Its only requirements is that you have Docker installed locally and a scripts/verify script exists. Docker is needed because we need the heroku/heroku image so that we can build a slug that the Heroku dyno manager knows what to do with. Docker is also nice in that the only dependency (besides node/npm) you needs is Docker itself. When setting this up in a CI environment I just tell it to run npm install && npm run package && npm run release.

Side note: before I extracted these scripts to an npm package I didn’t even need Node installed on CI.

The package script will run scripts/verify from earlier, but local to the docker container this time. If it runs successfully it will then tar everything up into a slug and put it in the build directory.


Releasing is simply taking those artifacts built from package and storing them somewhere. That is what the release script does. It uses the GitHub Releases infrastructure for storage. This is where your deployable artifacts will live and this is where the deploy script will retrieve them from when deploying. It will also assign it a sequential version number and tag the repo with that so you have a complete trail of everything.

It will need a couple of environment variables set to tell it about which GitHub repo you’re working with and a token for authentication. See the README for details.


Almost done, hang in there. The act of deploying is just choosing a release and telling the deploy script which Heroku app you want to deploy to. As mentioned earlier, I’m guessing the majority of people know how to deploy to Heroku by the ol’ git push heroku master. What that is doing is hooking into that push, detecting what type of project it is, choosing a buildpack, using that buildpack to create a slug, and then running that slug on a dyno. What our deploy script does is skip the building of the slug part since we already have a slug from the package step, downloads the release that we want from GitHub and uses that pre built slug to run on a dyno.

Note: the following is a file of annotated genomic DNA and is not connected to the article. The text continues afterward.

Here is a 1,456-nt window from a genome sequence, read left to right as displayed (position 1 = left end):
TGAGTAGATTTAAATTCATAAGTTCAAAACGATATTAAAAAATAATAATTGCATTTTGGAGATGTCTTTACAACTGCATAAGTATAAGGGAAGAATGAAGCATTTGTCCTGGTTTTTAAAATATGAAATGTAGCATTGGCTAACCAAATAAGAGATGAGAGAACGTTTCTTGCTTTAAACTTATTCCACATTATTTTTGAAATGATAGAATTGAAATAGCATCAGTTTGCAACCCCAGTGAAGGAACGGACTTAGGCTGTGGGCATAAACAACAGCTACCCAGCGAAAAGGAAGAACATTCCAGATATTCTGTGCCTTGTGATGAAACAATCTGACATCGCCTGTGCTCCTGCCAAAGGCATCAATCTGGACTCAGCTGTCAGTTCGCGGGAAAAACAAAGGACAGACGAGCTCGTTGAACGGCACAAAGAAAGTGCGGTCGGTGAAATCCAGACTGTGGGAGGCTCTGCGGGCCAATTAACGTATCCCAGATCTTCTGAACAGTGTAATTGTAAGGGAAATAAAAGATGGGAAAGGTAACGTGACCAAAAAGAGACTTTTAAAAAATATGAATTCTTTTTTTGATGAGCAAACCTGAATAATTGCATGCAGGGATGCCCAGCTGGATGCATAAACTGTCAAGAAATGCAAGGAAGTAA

Why not just use Heroku’s Node buildpack? - because we have a non trivial build process for both our backend and frontend and it will likely timeout with anything other than a simple app. Also, you probably don’t want to be building your application as a part of your deploy. You already know that you have a good build since you ran all of your tests against it in the package step. Just deploy it [here] please. Although not as relevant now with the introduction of lockfiles with yarn and npm 5+, another benefit of doing it this way is that your complete dependency tree is locked in at package time. Even with lockfiles installing stuff from the scary internet at deploy time should still make you raise an eyebrow.

Drink a 🍺

You deserve it for making it this far. There are a few things that I didn’t cover like slack notifications, trimming the size of the slug, uploading sourcemaps, etc., but you’re smart you’ll figure it out. Drop in a comment, GitHub issue, or email with any suggestions.